Try to play the role of peacemaker. You propose a win/win solution and people hear that as offering an excuse to the bad guys to be bad. Even do-gooders grow attached to their enemies and refuse to quit that struggle for another.
It’s not just about ideology in particular that people get defensive. Humans get that way in general when confronted with another’s reality that differs from one’s own. Even when the aspect is minor and harmless, someone can come unglued when realities don’t match.
Remember those detailed, repetitive paintings were popular? If you stared at them long enough and unfocused your eyes, another picture would emerge in 3D that you could not see before. If you pointed and exclaimed, “oh look, there’s a dinosaur!” another would say, “where? I don’t see it.” If you declared, “there, see the biplane?” the frustrated doubter would say, “you’re trying to put me on.” If you kept at it and said, “look, can you see the angel?” the angry partially blind man would say, “liar, there’s nothing there!” People really hate it when they’re left out of detecting all of reality.
Not to excuse bad manners, but it’s the nature of the human beast. Truth is no shortcut to winning friends and influencing people. Not when they already have their own truth.
I’m saddened but as a lover of irony, I’m also tickled. People who want others to change are so unwilling to change themselves. Funny.
So, if anyone is to see what’s being talked about—all our spending on nature—who will change? Anyone?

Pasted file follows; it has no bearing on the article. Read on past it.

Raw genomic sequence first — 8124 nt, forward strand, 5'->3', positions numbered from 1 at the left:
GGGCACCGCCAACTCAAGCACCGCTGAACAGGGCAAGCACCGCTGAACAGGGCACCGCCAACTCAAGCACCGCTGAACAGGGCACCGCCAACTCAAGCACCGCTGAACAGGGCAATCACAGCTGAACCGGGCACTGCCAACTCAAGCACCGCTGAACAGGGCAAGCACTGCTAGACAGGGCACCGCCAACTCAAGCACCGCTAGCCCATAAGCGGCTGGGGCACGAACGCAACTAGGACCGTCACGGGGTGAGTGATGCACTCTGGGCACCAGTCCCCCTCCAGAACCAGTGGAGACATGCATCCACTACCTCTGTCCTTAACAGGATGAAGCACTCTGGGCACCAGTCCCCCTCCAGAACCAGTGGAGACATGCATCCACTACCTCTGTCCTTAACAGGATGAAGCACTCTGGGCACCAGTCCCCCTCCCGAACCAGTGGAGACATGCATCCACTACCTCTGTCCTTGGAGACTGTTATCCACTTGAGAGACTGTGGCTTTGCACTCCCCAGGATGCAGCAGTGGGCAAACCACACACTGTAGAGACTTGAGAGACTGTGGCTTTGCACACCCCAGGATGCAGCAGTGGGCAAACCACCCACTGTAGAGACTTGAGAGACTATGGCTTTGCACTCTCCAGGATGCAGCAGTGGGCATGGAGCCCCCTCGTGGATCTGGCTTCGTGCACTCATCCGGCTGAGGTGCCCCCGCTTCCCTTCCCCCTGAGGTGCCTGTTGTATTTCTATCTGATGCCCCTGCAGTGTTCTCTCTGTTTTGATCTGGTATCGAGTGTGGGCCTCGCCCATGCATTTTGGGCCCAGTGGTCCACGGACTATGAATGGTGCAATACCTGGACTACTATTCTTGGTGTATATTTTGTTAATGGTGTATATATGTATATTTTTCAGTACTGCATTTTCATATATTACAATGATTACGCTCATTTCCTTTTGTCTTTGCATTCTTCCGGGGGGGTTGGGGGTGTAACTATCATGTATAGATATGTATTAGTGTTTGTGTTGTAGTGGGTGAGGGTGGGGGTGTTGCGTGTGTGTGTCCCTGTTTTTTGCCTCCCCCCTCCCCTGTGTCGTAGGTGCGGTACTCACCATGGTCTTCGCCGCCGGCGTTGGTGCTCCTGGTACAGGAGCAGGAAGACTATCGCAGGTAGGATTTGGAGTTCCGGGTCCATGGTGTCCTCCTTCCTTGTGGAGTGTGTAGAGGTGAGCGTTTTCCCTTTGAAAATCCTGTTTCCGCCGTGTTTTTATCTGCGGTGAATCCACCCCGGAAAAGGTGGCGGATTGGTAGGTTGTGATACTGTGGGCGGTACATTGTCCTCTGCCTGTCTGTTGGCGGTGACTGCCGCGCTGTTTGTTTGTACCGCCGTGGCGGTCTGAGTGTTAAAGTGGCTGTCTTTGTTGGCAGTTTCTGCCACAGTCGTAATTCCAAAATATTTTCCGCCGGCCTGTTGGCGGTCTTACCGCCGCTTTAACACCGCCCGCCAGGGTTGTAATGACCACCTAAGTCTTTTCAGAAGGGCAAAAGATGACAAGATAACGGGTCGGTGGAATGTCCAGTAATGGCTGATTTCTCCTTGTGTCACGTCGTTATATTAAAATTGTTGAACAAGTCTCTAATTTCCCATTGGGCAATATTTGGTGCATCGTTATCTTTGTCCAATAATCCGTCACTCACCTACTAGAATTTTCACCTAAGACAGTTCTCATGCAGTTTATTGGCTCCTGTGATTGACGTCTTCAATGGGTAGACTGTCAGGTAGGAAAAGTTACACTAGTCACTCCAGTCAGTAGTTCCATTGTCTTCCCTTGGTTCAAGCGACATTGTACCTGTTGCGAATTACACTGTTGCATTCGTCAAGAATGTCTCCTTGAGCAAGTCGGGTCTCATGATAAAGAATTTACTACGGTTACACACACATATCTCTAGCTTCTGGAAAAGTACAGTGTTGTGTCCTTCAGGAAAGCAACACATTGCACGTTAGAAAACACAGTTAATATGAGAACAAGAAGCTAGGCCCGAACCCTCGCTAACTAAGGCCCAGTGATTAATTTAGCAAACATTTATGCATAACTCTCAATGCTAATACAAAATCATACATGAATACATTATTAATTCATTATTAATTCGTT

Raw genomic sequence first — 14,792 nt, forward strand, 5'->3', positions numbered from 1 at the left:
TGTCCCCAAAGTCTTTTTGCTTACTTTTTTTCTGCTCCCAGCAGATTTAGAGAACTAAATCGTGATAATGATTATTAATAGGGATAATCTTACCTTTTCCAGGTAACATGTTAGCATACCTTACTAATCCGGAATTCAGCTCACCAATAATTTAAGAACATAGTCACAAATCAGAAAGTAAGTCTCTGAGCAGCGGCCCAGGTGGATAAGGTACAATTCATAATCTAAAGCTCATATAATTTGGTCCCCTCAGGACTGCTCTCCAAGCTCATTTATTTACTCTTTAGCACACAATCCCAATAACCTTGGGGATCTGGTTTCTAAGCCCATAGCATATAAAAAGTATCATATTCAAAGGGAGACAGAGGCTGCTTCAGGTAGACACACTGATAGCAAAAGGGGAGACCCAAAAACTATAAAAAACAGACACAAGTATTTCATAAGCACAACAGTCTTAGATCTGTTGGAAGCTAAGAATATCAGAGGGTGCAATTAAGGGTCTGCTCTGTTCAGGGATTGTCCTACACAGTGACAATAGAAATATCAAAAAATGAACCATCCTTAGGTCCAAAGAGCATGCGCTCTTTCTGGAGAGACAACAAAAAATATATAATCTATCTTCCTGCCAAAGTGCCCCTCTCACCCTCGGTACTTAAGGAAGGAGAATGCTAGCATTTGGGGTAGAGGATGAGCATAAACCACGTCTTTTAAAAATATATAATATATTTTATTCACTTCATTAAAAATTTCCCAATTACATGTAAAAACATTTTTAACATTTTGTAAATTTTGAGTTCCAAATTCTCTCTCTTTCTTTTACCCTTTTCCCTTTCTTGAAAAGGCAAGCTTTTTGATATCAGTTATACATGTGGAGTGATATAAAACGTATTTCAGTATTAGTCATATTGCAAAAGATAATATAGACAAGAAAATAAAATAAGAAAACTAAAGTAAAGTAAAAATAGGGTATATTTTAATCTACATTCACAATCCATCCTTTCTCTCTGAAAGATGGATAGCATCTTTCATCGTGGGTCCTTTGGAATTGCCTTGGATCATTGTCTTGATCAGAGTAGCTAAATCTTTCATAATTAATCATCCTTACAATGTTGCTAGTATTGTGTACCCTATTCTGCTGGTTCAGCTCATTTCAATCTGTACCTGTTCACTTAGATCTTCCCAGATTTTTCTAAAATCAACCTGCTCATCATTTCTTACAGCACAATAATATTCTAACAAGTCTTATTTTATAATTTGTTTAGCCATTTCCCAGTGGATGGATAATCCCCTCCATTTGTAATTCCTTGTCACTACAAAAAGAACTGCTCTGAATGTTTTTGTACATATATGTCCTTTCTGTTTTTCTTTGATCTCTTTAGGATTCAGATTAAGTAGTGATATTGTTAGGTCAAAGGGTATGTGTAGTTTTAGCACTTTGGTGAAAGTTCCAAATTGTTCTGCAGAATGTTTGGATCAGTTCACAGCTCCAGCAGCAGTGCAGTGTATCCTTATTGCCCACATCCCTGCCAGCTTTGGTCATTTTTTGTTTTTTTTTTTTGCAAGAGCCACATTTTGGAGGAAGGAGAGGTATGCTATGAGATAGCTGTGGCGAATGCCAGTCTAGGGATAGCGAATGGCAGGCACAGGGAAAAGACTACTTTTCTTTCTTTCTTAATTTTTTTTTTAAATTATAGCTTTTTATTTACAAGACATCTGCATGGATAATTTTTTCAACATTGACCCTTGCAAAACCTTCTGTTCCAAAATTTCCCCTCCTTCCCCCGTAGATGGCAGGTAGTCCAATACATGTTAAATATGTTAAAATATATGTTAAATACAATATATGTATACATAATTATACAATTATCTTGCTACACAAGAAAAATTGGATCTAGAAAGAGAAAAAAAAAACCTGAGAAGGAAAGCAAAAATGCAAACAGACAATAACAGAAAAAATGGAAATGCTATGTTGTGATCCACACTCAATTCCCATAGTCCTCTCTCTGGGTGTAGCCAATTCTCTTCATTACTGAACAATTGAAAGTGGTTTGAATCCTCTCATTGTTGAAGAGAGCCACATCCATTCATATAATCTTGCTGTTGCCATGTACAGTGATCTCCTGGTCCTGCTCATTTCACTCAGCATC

Not the current crop of ideologues. On other fact-finding missions, they overcame bad data, uncooperative academy, and a censorious press; why can’t they do so now? What is it about rents that slams some minds shut with a loud clap of annoyance? I supposed fascination with spending on land is an acquired taste.
Whatever makes human consciousness and the structure of economies such a bad fit, the takeaway is: The rules of reality can’t change, but minds can, if reached via their own channels. Therefore, what must change is how the rent aspect of reality is described, and whom it is described for.
The target audience must be different, perhaps a new generation, if there’s anything to Kuhn. Figure out their wrong triggers and their right buttons. Avoid the former, push the latter, and titillate curiosity, open eyes, and enthuse new agents of change with a new way of seeing the world.
Then, not before, geonomics will spread to present activists and academics. They’re human and humans like to be on the winning side. They’ll count noses and join in. Everybody will be pulling on the same end of the rope. But before that happy day, shifting the paradigm remains pretty much a solo effort without a net.
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JEFFERY J. SMITH published The Geonomist, which won a California GreenLight Award, has appeared in both the popular press (e.g.,TruthOut) and academic journals (e.g., USC's “Planning and Markets”), been interviewed on radio and TV, lobbied officials, testified before the Russian Duma, conducted research (e.g., for Portland's mass transit agency), and recruited activists and academics to Progress.org. A member of the International Society for Ecological Economics and of Mensa, he lives in Mexico. Jeffery formerly was Chief Editor at Progress.org.